Why John Stuart Mill Would Endorse the Legalization of Marijuana
While walking through the Diag on Saturday, or moreover, weaving my way through the drum circles and hula-hooping contests that had made their annual surfacing, I couldn’t help but overhear the words of a passionate orator advocating for the legalization of Marijuana. I will admit, the man’s enthusiasm piqued my interest, and seeing as it was a decent alternative to studying in the library, I stopped and listened. This man was a good speaker – he had a captivated crowd, and indeed it was growing by the minute. While, at first, I couldn’t understand how a dreadlocked man in a poncho could induce such a gathering, I understand now. He made sense.
Anyone who heard one sentence of this man’s speech would agree his passion transcended a mere love of pot. In fact, his words had little to do with Marijuana. The man argued that Marijuana laws are in strict discordance with the liberties, we as Americans, hold so sacred. He avowed that government does not have the right to tell him what he can and cannot do, so long as he is not hurting anyone else in his actions. This assertion brought to mind John Stuart Mill’s On Liberty, a piece I was required to read for my political science course. Mill argues in his work that society cannot hold people accountable for choices they make, so long as those choices only affect them. He asserts that while it is encouraged to show disapproval of an action through persuasion or avoidance, he writes that silencing one’s personal choices is a dangerous thing for a government to do. He goes so far as to argue that police must respect an individual’s right to harm himself, and must only intervene if another’s liberties are in jeopardy. Since much of our nation’s mores are rooted in the precept of pursuing one’s own happiness, it follows that people should have the right to smoke Marijuana if they so choose. However, it is not the case.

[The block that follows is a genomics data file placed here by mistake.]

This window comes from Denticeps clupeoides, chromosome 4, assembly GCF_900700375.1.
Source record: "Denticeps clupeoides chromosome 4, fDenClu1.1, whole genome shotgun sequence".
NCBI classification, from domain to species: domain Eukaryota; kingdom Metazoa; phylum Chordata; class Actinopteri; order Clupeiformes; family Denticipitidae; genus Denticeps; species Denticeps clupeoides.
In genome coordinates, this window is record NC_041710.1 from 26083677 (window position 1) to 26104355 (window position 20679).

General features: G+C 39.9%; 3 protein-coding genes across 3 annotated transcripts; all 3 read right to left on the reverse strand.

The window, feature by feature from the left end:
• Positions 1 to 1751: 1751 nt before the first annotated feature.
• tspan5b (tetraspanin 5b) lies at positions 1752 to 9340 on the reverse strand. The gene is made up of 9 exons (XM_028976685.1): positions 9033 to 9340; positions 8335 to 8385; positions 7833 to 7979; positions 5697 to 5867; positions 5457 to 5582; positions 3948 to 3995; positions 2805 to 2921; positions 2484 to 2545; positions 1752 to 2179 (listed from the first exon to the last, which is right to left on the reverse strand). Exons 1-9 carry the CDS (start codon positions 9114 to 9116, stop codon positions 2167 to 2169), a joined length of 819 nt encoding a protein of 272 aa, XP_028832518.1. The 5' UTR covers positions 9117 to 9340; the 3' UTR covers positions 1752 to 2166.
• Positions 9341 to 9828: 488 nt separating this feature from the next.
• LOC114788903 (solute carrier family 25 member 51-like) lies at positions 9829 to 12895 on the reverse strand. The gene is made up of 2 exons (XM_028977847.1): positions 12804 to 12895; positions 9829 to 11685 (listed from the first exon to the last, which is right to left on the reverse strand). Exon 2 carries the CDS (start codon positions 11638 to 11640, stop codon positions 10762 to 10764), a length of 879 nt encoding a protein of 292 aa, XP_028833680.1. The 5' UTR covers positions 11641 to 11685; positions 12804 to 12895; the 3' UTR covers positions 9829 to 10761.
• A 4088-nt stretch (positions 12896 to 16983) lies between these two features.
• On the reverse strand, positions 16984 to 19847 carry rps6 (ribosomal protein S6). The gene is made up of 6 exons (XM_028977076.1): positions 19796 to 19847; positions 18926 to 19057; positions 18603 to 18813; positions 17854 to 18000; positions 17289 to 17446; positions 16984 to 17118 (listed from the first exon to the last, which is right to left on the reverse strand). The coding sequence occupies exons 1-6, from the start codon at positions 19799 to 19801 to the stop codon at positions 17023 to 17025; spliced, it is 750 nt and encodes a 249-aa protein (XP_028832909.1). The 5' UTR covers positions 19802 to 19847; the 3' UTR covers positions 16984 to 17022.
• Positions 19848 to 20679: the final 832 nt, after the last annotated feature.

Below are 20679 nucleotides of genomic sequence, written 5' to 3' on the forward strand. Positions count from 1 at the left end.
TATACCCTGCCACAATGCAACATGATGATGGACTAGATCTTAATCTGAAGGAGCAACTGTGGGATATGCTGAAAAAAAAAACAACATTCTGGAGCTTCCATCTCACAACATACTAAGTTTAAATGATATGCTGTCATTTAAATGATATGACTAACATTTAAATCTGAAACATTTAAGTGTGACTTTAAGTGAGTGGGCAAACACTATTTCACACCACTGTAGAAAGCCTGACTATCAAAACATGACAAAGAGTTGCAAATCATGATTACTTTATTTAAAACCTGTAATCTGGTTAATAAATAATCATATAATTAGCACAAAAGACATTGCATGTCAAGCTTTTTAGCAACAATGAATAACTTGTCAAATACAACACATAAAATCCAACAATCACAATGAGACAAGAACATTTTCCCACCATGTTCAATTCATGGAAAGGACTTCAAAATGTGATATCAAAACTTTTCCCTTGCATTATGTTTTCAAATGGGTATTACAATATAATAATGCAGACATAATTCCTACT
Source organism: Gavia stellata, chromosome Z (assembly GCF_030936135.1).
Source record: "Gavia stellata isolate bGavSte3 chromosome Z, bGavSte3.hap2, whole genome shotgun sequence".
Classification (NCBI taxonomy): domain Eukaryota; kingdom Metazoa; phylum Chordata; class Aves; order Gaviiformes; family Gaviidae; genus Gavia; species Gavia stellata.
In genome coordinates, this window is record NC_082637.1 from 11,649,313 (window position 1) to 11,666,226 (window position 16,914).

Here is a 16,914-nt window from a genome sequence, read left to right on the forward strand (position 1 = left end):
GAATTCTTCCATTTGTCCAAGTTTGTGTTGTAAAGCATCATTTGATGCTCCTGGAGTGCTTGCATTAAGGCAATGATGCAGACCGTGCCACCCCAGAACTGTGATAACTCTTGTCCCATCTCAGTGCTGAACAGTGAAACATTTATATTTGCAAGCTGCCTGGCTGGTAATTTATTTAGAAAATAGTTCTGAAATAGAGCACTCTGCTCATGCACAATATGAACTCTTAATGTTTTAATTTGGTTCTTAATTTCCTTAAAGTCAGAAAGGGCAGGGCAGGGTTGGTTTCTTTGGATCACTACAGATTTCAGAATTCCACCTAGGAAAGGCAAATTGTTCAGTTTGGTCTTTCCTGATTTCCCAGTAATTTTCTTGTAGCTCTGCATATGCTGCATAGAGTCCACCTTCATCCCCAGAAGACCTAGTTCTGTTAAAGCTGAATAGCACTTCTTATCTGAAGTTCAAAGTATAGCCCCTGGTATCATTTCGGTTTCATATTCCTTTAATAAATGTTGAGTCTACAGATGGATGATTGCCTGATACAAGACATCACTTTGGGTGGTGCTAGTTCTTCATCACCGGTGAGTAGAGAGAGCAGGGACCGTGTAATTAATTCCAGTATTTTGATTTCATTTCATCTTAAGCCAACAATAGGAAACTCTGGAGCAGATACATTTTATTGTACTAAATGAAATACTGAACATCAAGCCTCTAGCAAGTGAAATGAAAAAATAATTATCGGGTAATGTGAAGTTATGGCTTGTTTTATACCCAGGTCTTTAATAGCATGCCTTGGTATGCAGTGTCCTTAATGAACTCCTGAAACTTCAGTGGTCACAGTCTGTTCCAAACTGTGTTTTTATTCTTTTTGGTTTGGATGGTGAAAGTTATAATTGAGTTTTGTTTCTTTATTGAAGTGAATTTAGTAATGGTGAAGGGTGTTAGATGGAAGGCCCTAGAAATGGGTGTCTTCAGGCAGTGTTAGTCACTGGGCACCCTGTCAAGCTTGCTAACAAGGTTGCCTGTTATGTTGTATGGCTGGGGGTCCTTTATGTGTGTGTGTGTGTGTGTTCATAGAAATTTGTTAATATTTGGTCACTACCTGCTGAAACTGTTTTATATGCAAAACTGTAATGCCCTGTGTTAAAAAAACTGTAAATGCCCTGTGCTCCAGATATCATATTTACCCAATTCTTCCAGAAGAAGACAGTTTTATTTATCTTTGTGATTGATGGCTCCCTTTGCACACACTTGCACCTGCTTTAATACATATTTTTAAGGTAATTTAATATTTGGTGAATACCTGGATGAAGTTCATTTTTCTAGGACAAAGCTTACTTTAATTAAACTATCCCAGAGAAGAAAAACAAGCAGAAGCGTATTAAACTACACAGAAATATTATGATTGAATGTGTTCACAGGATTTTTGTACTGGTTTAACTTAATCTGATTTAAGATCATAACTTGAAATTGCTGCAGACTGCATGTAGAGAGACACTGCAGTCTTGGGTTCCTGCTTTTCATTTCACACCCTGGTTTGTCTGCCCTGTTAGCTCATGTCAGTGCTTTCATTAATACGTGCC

Surely, if Marijuana is illegal, there is a reason. If it endorses the drug’s illegality, our government must feel that Marijuana is not only detrimental to the individual, but also to the well being of society as a whole. This makes sense – perhaps it is impossible to ensure that people’s getting high does not infringe on others’ rights. Indeed, it is unreasonable to assume some drug users would not attempt to pressure others into using – something that would be nearly impossible to enforce. Further, having police patrol for crimes like “high driving” would distract them from responding to other emergencies, thus detracting from the well being of society as a whole. Mill would argue, however, that there are much larger and lasting detriments to restricting rights than there are benefits. He asserts that too much governmental power stifles human development and ultimately hinders society’s progress. I would argue that in making Marijuana illegal, the government has already realized damaging consequences.
Like the prohibition of alcohol promoted organized crime and illegal trafficking, so too has the illegality of Marijuana had unintended penalties. Drug trade now bolsters organized crime, and gang warfare, fueled by the exorbitant profits associated with acquiring and selling illegal Marijuana, has taken countless casualties. I cannot help but agree with the great narrator in the poncho; if we want to sustain a healthy future for our nation and ensure the lasting security of our rights, we must reconsider the legality of Marijuana.